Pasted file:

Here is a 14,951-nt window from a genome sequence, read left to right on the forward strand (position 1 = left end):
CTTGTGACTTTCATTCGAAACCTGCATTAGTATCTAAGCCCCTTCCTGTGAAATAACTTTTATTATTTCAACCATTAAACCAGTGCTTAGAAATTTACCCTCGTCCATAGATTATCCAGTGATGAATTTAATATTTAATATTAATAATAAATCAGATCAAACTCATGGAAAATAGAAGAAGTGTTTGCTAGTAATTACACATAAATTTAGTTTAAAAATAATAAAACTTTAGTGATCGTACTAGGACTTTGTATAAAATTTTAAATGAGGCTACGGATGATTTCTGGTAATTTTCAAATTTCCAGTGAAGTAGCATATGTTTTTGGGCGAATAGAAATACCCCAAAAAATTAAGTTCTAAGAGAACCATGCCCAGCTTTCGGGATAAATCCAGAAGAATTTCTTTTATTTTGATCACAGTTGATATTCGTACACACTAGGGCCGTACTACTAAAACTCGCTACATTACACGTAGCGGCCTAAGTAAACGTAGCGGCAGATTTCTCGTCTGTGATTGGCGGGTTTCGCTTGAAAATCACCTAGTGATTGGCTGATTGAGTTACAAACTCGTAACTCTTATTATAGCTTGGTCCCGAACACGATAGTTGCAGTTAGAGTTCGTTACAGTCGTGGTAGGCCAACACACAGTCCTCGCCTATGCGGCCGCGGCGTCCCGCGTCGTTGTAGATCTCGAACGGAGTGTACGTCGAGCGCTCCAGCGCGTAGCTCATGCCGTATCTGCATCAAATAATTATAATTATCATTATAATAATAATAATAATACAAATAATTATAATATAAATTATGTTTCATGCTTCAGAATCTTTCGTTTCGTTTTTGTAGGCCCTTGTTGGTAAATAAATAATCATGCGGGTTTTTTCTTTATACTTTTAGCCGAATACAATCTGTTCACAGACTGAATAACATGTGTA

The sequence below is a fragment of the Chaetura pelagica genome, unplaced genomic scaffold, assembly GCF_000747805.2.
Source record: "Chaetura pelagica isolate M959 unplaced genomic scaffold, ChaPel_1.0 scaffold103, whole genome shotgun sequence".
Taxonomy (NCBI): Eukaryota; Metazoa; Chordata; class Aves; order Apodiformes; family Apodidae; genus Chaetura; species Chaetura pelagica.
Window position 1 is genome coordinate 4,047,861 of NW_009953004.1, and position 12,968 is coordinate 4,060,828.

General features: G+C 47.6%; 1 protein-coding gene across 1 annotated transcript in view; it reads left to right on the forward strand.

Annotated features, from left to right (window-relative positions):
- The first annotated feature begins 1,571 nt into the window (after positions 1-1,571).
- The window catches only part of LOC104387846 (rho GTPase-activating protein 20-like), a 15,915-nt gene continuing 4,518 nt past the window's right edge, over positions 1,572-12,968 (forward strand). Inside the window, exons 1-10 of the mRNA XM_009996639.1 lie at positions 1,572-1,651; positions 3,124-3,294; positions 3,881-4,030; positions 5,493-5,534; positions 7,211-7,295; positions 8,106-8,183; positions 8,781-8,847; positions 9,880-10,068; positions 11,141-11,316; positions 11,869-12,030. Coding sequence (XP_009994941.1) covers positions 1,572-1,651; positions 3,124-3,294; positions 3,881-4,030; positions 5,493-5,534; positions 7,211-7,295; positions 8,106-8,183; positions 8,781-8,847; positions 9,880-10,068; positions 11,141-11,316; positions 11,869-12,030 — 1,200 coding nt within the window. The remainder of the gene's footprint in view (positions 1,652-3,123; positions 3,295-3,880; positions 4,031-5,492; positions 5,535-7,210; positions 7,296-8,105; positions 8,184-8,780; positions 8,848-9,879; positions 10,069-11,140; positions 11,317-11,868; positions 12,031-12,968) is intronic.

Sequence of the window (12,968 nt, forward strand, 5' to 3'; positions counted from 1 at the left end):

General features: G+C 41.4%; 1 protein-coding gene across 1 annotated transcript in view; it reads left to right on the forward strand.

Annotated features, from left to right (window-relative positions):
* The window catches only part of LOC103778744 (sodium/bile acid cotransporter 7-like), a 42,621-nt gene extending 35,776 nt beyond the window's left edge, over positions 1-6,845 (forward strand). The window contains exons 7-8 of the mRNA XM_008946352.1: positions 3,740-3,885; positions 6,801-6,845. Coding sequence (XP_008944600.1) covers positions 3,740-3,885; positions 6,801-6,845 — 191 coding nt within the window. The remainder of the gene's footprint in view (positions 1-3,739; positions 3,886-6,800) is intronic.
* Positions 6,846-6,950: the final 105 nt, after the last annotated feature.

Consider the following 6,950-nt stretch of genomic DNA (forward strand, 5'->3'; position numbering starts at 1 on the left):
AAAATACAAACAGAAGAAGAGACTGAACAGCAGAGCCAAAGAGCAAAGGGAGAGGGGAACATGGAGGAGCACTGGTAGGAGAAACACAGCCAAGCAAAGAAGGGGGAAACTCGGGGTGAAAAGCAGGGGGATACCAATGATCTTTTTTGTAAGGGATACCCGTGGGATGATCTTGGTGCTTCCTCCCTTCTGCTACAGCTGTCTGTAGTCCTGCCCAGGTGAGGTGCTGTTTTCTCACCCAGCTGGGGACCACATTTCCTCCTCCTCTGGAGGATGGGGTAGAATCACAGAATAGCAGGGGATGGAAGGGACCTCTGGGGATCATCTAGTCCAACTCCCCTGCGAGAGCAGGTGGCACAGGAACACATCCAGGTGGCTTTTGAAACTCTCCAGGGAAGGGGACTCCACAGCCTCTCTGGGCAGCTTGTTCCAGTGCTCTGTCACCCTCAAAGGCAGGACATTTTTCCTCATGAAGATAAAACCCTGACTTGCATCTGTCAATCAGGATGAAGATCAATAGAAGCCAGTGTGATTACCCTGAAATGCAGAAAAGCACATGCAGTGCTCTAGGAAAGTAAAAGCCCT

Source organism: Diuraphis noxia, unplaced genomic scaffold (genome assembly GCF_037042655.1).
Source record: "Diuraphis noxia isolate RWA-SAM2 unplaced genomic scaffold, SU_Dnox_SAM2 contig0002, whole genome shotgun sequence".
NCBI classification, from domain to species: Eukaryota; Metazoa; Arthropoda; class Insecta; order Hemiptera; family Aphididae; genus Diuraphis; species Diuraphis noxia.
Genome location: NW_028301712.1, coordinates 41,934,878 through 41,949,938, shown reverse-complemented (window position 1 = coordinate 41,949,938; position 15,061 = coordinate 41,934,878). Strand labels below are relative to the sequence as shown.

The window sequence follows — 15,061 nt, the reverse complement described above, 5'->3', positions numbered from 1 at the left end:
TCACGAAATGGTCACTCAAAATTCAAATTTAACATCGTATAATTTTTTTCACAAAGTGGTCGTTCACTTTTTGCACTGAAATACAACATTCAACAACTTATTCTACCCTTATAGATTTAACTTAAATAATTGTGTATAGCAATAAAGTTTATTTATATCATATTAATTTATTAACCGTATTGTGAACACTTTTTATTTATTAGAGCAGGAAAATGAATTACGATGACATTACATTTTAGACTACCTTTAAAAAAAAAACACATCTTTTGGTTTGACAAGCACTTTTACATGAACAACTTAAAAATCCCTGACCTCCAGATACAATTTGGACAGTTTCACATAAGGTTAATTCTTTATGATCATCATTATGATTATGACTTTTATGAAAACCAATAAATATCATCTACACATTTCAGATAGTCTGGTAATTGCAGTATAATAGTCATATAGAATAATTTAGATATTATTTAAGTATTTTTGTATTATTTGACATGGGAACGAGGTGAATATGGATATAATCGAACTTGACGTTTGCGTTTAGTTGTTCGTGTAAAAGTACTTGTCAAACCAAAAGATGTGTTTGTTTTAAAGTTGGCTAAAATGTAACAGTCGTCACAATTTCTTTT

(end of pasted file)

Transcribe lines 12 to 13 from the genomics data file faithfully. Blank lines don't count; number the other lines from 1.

General features: G+C 41.4%; 1 protein-coding gene across 1 annotated transcript in view; it reads left to right on the forward strand.

Annotated features, from left to right (window-relative positions):